In light of this, the scientists flush the chicks’ stomachs when they first emerge from their earth burrows, before they make their maiden voyage.
Seabirds are considered by researchers to be reliable indicators of the state of the ocean’s wider health due to their position at the top of the marine food chain and dependence on healthy ocean ecosystems. Their status within global bird populations has declined significantly over the last couple of decades.
Once celebrated as a means to protect animals from human resource exploitation, plastic has now become a lethal threat to wildlife. This is not only an inherent calamity, but one that is also concerning for all earthly life including humans.
A Problem of Our Own Making
We have all seen the grotesque and tragic picture of a plastic-infested seagull paraded across our screens with modest concern during the last segment of news night. However, our anthropogenic arrogance stops us from realising that the seabird may be foretelling our own fate.
Whilst we are unlikely to mistake a toy car for a bagel, microplastics have become an insidious presence in our own ecosystem that are exposing us to serious health problems, potentially including plasticosis (the presence of which has not yet been investigated in humans).
It's estimated that there are over 51 trillion pieces of microplastic in the ocean.
Microplastics are less than 5 millimeters long. For a visual representation, think of a sesame seed.
Now imagine trillions of sesame-seed sized plastics floating in the ocean every day. pic.twitter.com/ffKykkExQ4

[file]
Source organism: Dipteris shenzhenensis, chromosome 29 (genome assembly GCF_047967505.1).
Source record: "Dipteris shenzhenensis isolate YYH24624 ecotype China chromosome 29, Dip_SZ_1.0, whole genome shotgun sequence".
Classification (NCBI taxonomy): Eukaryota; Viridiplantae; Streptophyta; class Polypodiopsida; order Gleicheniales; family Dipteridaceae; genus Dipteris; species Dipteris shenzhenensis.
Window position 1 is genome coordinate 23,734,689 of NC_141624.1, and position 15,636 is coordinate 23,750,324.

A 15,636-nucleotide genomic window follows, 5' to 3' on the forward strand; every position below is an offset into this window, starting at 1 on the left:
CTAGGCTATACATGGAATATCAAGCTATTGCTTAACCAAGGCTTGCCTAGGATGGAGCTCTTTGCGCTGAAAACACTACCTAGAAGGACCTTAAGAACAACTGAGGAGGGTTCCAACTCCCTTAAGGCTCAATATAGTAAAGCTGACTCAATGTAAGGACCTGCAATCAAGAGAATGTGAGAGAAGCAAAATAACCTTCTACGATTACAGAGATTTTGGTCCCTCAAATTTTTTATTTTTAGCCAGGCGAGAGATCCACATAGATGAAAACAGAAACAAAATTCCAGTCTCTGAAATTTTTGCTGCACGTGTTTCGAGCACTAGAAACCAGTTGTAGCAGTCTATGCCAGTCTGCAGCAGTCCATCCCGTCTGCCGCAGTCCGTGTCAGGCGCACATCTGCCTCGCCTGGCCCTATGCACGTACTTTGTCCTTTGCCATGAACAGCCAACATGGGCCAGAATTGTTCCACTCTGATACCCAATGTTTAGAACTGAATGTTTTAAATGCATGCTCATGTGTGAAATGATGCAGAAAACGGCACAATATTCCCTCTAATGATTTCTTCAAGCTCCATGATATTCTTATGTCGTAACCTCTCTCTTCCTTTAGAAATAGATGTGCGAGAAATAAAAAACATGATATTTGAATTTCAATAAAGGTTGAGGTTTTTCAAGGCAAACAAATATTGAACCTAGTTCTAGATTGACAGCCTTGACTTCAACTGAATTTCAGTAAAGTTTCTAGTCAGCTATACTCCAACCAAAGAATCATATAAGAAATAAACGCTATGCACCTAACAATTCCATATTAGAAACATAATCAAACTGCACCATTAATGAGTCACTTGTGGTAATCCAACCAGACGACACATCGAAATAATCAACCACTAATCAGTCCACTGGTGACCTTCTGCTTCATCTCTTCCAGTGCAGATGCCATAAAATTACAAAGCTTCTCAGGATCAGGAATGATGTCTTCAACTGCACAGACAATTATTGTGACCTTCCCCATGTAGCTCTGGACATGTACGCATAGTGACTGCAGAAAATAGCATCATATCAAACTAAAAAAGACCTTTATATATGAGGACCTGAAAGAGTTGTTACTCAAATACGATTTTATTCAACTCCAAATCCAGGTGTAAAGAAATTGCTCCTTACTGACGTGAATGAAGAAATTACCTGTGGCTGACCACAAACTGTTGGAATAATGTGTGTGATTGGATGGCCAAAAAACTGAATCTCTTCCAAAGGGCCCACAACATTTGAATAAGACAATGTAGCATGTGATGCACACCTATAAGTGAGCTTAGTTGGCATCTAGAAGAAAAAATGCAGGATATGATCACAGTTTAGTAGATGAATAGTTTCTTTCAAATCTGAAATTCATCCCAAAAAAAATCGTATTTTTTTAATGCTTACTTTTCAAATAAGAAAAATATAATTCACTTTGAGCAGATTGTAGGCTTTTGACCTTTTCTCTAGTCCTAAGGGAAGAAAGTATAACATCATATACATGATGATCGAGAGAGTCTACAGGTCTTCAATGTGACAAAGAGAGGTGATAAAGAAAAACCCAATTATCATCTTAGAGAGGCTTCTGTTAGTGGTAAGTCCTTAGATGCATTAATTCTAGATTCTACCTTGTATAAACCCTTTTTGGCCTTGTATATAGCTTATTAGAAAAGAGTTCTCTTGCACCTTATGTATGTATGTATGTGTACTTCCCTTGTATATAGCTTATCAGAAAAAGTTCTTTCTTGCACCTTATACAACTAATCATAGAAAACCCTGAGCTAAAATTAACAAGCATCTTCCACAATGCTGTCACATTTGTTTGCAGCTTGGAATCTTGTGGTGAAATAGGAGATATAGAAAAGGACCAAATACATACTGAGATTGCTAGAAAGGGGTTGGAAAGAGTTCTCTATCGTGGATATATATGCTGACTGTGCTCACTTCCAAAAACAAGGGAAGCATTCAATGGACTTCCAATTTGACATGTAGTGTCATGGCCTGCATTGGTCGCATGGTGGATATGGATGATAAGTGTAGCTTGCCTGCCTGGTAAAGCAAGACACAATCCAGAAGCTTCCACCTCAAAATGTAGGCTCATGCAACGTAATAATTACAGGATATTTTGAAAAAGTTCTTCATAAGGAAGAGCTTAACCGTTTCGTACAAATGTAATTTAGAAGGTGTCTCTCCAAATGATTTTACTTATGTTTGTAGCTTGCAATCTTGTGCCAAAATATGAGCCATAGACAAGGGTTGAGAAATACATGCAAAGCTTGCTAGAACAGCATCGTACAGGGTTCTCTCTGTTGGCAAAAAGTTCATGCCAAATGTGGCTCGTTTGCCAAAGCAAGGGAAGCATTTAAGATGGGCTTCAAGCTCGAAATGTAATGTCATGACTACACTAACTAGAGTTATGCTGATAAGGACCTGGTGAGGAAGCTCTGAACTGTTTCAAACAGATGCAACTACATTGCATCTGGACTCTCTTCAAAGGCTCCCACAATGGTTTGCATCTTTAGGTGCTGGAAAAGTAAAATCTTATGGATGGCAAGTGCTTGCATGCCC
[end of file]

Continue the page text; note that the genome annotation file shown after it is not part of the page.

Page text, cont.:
— 4ocean (@4ocean) February 27, 2023
Microplastics are plastic pieces that measure less than five millimetres. Although measures have been taken to ban purposefully produced microplastics such as microbeads, they don’t prevent the fragmentation of macroplastics by natural processes that will eventually break them down into the size of indestructible dust particles.
Marine biologist and microplastics expert Dr Lucy Woodall sheds light on the scale of the issue, writing:
“Microplastics are probably in every food we eat. They’re in my cup of tea. I am breathing them in. We are exposed to them every day.”
Plastic is a material component of almost everything we use, from furniture to packaging, to clothes, the latter 64% of which is composed of plastics such as polyester, nylon, acrylic and polyamide.
The life cycle of a microplastic is exemplified in the consequences of washing these fabrics. The friction created in the washing machine sheds millions of microfibres that drain out of our pipes through wastewater treatment plants into the sea.
They also attract hydrophobic organic pollutants, serving as ideal life rafts for them to cling to across the ocean, impacting ecosystems and food chains that will eventually make their way back up to humans.
What This Means for Human Health
Among these hydrophobic organic pollutants are PFAS, which stands for per- and polyfluoroalkyl substances, a class of about 9,000 synthetic compounds used to make consumer products ranging from clothing to cleaning products. They are known as “forever chemicals” due to their resistance to water, stains and heat as well as their inability to break down.
Through accumulation in humans, the chemicals have been linked to a variety of health problems including cancer, birth defects, fertility, decreased immunity and diseases of organs.
It has been reported this year how far and at what concentration the PFAS are spreading. They have been found at about 17,000 sites across Europe, with high concentrations of more than 1,000 nanograms per litre of water at around 640 sites and above 10,000 nanograms per litre at 300 locations.